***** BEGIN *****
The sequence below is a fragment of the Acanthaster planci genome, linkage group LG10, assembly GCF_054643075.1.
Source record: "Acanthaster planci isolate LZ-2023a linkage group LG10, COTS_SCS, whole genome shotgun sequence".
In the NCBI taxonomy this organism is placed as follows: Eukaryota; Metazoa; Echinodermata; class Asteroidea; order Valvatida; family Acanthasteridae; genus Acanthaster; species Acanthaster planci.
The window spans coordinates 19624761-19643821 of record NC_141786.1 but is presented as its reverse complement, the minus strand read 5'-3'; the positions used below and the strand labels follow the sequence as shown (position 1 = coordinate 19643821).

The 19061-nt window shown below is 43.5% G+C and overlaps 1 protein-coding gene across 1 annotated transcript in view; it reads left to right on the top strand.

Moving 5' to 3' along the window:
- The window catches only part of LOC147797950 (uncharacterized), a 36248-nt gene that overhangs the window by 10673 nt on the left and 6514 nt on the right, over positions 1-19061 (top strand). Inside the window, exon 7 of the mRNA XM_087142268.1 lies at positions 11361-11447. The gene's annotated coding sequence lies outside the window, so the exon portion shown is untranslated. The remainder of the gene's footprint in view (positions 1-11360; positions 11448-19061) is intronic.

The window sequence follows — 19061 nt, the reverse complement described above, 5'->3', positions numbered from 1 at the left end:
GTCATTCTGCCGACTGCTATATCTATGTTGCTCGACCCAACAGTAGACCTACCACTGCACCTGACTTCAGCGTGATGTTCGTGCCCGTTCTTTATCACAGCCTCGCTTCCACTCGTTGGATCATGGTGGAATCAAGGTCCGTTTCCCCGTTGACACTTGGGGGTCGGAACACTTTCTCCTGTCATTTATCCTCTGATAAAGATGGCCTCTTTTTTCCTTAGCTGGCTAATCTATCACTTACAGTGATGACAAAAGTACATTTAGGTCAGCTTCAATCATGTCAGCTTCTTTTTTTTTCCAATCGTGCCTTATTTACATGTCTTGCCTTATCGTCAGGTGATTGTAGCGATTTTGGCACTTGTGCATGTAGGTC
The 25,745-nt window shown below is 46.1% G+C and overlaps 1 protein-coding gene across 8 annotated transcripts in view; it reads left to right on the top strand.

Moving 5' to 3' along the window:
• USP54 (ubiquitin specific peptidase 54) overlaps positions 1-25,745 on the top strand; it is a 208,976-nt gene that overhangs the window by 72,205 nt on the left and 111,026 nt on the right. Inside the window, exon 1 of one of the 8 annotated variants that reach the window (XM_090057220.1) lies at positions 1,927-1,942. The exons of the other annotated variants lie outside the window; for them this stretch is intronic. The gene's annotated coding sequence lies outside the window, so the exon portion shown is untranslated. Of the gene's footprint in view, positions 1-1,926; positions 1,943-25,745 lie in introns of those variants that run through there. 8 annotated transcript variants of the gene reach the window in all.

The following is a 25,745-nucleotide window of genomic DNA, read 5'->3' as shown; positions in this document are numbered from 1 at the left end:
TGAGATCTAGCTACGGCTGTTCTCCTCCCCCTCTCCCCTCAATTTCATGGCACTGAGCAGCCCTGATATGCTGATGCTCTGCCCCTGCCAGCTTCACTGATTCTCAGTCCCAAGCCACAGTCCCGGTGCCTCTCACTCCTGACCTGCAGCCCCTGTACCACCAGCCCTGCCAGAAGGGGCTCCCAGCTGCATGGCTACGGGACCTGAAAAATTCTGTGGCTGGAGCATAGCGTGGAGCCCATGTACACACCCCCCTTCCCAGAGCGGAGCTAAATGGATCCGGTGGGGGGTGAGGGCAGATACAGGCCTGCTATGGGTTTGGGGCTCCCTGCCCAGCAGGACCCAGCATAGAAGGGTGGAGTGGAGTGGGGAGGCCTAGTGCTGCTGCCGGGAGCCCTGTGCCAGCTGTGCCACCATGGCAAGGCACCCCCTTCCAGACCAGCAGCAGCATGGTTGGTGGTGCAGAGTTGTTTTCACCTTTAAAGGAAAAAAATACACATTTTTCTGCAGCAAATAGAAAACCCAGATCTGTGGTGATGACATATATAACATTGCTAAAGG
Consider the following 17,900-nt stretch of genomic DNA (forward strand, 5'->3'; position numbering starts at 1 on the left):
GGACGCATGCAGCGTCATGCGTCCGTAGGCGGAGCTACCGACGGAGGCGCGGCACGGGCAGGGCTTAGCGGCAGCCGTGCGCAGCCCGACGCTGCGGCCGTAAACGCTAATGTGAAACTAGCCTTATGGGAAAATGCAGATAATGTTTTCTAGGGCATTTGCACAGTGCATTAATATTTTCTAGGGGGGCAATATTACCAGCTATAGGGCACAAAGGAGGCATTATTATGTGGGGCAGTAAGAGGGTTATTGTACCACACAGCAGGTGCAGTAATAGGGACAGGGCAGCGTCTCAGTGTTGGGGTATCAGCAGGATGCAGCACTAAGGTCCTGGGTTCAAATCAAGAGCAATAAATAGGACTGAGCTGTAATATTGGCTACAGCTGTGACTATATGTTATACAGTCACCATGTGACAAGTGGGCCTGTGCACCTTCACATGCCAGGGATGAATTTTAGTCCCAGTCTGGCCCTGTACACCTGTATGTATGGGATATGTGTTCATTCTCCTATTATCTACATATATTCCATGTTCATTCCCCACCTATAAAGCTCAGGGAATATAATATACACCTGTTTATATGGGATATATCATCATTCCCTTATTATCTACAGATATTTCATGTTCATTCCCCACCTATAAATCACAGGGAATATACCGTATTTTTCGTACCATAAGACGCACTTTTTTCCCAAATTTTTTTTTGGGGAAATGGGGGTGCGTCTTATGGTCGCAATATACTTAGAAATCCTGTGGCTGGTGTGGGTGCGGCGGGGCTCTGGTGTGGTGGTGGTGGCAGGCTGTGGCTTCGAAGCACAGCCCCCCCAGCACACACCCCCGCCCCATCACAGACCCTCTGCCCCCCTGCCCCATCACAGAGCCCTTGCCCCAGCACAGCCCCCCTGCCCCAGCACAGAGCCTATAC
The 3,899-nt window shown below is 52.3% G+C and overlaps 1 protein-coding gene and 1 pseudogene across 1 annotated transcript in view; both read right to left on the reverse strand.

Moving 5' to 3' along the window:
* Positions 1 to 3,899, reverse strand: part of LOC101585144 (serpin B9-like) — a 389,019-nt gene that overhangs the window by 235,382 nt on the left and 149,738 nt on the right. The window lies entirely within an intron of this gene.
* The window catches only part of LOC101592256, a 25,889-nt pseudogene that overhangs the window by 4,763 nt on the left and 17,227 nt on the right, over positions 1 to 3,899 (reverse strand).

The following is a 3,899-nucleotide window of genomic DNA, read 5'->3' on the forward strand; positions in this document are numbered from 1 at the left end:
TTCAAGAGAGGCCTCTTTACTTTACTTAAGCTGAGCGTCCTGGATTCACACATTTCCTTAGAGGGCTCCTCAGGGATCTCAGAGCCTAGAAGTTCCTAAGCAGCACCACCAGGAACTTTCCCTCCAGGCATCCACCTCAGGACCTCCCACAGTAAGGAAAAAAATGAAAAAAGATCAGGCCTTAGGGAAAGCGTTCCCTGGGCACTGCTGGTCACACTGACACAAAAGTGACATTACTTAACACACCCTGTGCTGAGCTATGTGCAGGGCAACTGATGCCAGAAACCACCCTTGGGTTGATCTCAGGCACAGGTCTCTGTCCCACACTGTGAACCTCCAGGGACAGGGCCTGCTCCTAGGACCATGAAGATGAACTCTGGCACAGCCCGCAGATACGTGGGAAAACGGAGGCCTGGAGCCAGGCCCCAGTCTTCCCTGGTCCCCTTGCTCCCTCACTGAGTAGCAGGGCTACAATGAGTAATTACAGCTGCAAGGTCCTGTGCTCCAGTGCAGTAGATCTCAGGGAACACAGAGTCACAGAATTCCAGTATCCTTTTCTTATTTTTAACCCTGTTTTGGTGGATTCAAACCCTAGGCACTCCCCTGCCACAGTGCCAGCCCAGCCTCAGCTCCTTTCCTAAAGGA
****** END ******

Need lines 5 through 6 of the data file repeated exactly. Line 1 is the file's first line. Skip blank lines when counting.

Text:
The 19061-nt window shown below is 43.5% G+C and overlaps 1 protein-coding gene across 1 annotated transcript in view; it reads left to right on the top strand.

Moving 5' to 3' along the window: